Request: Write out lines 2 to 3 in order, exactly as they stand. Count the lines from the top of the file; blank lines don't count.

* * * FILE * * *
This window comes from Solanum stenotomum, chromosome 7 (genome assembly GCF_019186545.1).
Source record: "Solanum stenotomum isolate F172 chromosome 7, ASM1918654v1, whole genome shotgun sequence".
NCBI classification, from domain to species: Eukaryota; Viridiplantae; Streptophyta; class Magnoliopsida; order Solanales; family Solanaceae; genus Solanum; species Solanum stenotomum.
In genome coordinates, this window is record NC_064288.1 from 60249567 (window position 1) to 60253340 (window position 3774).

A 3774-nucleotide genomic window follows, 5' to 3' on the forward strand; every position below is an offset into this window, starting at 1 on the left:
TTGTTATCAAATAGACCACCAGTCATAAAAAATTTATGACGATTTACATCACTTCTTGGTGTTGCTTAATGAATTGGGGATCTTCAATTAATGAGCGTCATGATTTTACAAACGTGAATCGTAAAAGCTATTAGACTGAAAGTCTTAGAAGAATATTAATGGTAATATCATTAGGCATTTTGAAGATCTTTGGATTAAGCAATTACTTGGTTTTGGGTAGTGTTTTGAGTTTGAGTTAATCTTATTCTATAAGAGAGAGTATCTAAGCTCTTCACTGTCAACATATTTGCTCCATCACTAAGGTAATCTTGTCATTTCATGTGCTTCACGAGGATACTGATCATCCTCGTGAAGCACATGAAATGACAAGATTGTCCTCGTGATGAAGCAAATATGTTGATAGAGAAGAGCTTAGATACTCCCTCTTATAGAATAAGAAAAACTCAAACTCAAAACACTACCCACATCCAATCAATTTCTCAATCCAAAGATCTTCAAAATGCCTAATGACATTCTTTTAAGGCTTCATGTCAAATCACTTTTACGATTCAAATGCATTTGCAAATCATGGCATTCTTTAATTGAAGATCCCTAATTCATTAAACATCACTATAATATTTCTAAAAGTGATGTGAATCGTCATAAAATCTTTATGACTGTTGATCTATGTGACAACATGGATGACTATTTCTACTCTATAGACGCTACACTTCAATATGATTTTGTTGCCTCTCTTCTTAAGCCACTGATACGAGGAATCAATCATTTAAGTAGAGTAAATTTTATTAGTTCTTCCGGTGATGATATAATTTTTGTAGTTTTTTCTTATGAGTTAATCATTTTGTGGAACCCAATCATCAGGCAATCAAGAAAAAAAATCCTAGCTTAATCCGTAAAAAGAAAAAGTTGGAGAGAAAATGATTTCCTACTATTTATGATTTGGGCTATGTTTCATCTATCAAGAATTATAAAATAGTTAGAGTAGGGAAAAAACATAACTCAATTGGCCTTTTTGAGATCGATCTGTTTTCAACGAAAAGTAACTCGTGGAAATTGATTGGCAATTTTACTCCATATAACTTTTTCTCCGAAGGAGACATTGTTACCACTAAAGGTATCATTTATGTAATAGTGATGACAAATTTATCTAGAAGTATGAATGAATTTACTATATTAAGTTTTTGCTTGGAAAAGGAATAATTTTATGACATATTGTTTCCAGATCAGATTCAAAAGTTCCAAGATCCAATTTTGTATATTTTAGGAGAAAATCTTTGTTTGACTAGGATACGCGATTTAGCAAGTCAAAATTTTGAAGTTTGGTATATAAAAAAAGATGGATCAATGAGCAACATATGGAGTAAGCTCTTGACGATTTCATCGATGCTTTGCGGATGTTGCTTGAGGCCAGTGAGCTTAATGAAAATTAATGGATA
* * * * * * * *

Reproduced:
Source record: "Solanum stenotomum isolate F172 chromosome 7, ASM1918654v1, whole genome shotgun sequence".
NCBI classification, from domain to species: Eukaryota; Viridiplantae; Streptophyta; class Magnoliopsida; order Solanales; family Solanaceae; genus Solanum; species Solanum stenotomum.